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Homework Help: Paramaterization of position and velocity vector

  1. Mar 29, 2009 #1
    1. The problem statement, all variables and given/known data
    A stone is thrown from a rooftop at time t = 0 seconds. Its position
    at time t is given by
    r(t) = 10ti - 5tj - (6.4 - 4.9t^2)k:
    The origin is at the base of the building, which is standing on at ground. Distance is measured in meters. The vector i points east, and
    k points up.

    At what time does the stone hits the ground?

    2. Relevant equations

    3. The attempt at a solution

    I am pretty sure that I need to find the height when the stone reaches the top.. am I right?
    Last edited: Mar 29, 2009
  2. jcsd
  3. Mar 29, 2009 #2
    What is the question? Are you supposed to calculate the velocity of the stone at time t?
  4. Mar 29, 2009 #3
    I just revised it
  5. Mar 29, 2009 #4
    I don't understand how knowing the maximum height the stone reaches helps. Explain.
  6. Mar 29, 2009 #5
    if I know the height of the stone, i.e when the velocity is 0 then I can calculate the time it takes when it hits the ground using h = vo +1/2at^2.. but now it becomes a physics problem.. and I don't want to take it that far.. I should solve this using some vector calculus methods... so any suggestions are appreciated
  7. Mar 29, 2009 #6
    Ah, I understand now. Anyways, let me ask you this: Can you give me a formula for the height of the particle at time t.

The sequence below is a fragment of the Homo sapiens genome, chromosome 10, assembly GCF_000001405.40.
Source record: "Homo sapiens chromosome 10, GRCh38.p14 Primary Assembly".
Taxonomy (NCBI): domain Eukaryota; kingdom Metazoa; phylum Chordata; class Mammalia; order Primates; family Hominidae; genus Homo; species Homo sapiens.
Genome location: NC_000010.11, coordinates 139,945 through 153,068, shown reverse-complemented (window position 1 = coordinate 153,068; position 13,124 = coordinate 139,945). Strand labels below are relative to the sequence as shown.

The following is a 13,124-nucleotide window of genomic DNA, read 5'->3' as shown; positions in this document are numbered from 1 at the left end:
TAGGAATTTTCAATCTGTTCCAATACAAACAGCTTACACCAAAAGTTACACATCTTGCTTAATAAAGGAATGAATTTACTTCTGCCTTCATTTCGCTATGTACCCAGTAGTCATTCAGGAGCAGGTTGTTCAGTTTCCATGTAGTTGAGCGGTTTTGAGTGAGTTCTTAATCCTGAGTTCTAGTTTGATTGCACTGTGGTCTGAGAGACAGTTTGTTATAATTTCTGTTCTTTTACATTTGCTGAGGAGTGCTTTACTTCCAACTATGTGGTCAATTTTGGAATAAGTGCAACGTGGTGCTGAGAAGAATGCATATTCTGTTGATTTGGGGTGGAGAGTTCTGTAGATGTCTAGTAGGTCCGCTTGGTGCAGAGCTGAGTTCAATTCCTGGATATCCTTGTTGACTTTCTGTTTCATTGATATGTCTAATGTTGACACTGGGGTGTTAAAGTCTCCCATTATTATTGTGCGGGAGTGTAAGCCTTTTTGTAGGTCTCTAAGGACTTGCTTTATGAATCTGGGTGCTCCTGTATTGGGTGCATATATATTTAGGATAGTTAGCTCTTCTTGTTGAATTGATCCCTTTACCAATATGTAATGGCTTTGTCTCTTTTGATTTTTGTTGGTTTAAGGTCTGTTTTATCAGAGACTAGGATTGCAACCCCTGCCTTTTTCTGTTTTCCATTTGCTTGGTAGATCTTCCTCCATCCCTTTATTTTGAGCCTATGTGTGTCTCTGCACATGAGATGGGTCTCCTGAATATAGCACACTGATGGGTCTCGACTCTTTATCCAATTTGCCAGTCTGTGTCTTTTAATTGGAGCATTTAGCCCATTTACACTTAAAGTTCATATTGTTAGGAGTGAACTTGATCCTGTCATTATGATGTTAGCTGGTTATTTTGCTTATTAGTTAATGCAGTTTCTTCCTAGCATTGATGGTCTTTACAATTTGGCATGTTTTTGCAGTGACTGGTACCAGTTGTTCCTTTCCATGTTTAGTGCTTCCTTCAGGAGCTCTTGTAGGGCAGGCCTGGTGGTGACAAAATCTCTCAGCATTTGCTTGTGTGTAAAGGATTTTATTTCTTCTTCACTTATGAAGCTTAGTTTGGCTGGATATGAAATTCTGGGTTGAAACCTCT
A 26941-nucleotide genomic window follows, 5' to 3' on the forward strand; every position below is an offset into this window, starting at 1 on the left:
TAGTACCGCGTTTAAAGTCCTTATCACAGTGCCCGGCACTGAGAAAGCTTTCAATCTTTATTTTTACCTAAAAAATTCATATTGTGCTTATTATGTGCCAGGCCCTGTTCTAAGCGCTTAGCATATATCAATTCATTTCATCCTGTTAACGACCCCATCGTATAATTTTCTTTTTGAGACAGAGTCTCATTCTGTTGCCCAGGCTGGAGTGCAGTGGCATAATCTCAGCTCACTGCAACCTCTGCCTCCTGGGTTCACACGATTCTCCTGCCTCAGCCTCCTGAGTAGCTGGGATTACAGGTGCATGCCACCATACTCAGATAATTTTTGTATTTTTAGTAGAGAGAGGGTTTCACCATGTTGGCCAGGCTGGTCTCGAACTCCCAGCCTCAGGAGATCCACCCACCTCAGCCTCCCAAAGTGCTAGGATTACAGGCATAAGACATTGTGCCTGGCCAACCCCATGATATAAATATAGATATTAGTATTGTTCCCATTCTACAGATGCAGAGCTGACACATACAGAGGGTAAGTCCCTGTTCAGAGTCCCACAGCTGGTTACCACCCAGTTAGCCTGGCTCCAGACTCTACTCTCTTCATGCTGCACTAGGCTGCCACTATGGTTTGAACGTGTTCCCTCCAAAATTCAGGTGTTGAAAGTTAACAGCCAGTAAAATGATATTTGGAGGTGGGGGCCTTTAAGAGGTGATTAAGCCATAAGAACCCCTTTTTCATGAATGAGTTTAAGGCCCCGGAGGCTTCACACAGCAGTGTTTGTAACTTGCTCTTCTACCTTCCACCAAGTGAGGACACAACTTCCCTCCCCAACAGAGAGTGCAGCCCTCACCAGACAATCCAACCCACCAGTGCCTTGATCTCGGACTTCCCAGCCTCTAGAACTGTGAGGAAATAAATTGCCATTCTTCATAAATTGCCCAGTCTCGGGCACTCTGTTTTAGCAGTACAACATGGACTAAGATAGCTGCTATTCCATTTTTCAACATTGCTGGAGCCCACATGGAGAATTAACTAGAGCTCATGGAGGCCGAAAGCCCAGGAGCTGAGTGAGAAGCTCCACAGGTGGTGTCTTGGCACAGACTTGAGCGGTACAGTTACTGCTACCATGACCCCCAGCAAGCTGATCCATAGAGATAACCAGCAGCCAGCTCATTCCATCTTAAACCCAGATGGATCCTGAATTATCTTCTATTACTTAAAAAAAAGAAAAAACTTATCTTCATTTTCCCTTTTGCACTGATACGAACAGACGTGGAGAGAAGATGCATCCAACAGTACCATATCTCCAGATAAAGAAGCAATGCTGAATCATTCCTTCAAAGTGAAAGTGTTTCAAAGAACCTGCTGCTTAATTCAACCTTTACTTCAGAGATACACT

8. Mar 29, 2009 #7
    doesn't this give you that formula?

    r(t) = 10ti - 5tj - (6.4 - 4.9t^2)k:
    Last edited: Mar 29, 2009
  9. Mar 29, 2009 #8
    You do realize there is a typo in there right? Anyways, r(t) is the position of the particle in 3D space. There is only one dimension we care about (which one?). And yes, r(t) "gives you that formula".
  10. Mar 29, 2009 #9
    the k dimension ,right?
  11. Mar 29, 2009 #10
    Correct. Now what is the formula for the height at time t?
  12. Mar 29, 2009 #11
    (6.4 - 4.9t^2) right? so at t = 0 the height is 6.4... so where are we going on next?
  13. Mar 29, 2009 #12
    Yes. So now that you know the height at time t, when does the stone hit the ground?
  14. Mar 29, 2009 #13
    the stone hits the ground at height 0. I think I got it now... thanks :D
    Last edited: Mar 29, 2009
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